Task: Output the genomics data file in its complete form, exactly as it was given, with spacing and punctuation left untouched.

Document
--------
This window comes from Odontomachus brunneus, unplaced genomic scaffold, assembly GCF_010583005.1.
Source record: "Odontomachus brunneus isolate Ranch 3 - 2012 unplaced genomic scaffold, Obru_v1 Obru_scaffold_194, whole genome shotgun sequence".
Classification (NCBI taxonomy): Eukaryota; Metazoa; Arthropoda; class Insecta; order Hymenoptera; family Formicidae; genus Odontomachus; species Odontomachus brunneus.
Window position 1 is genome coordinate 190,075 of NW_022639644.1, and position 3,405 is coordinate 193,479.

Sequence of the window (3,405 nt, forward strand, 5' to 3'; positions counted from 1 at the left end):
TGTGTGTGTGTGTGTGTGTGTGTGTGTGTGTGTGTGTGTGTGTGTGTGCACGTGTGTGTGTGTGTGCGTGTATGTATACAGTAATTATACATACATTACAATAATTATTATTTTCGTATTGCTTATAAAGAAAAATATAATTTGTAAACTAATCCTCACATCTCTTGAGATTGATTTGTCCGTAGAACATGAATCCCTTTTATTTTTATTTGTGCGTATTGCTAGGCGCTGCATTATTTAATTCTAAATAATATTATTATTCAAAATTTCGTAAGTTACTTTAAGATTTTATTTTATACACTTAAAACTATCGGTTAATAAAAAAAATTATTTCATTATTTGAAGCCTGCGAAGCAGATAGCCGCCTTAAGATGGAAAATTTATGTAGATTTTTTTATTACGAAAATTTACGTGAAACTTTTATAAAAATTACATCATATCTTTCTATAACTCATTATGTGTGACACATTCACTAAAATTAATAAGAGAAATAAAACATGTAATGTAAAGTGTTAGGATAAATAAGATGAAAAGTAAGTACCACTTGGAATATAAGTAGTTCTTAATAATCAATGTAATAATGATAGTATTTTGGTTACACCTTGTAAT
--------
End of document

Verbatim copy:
This window comes from Odontomachus brunneus, unplaced genomic scaffold, assembly GCF_010583005.1.
Source record: "Odontomachus brunneus isolate Ranch 3 - 2012 unplaced genomic scaffold, Obru_v1 Obru_scaffold_194, whole genome shotgun sequence".
Classification (NCBI taxonomy): Eukaryota; Metazoa; Arthropoda; class Insecta; order Hymenoptera; family Formicidae; genus Odontomachus; species Odontomachus brunneus.
Window position 1 is genome coordinate 190,075 of NW_022639644.1, and position 3,405 is coordinate 193,479.

Sequence of the window (3,405 nt, forward strand, 5' to 3'; positions counted from 1 at the left end):
TGTGTGTGTGTGTGTGTGTGTGTGTGTGTGTGTGTGTGTGTGTGTGTGCACGTGTGTGTGTGTGTGCGTGTATGTATACAGTAATTATACATACATTACAATAATTATTATTTTCGTATTGCTTATAAAGAAAAATATAATTTGTAAACTAATCCTCACATCTCTTGAGATTGATTTGTCCGTAGAACATGAATCCCTTTTATTTTTATTTGTGCGTATTGCTAGGCGCTGCATTATTTAATTCTAAATAATATTATTATTCAAAATTTCGTAAGTTACTTTAAGATTTTATTTTATACACTTAAAACTATCGGTTAATAAAAAAAATTATTTCATTATTTGAAGCCTGCGAAGCAGATAGCCGCCTTAAGATGGAAAATTTATGTAGATTTTTTTATTACGAAAATTTACGTGAAACTTTTATAAAAATTACATCATATCTTTCTATAACTCATTATGTGTGACACATTCACTAAAATTAATAAGAGAAATAAAACATGTAATGTAAAGTGTTAGGATAAATAAGATGAAAAGTAAGTACCACTTGGAATATAAGTAGTTCTTAATAATCAATGTAATAATGATAGTATTTTGGTTACACCTTGTAAT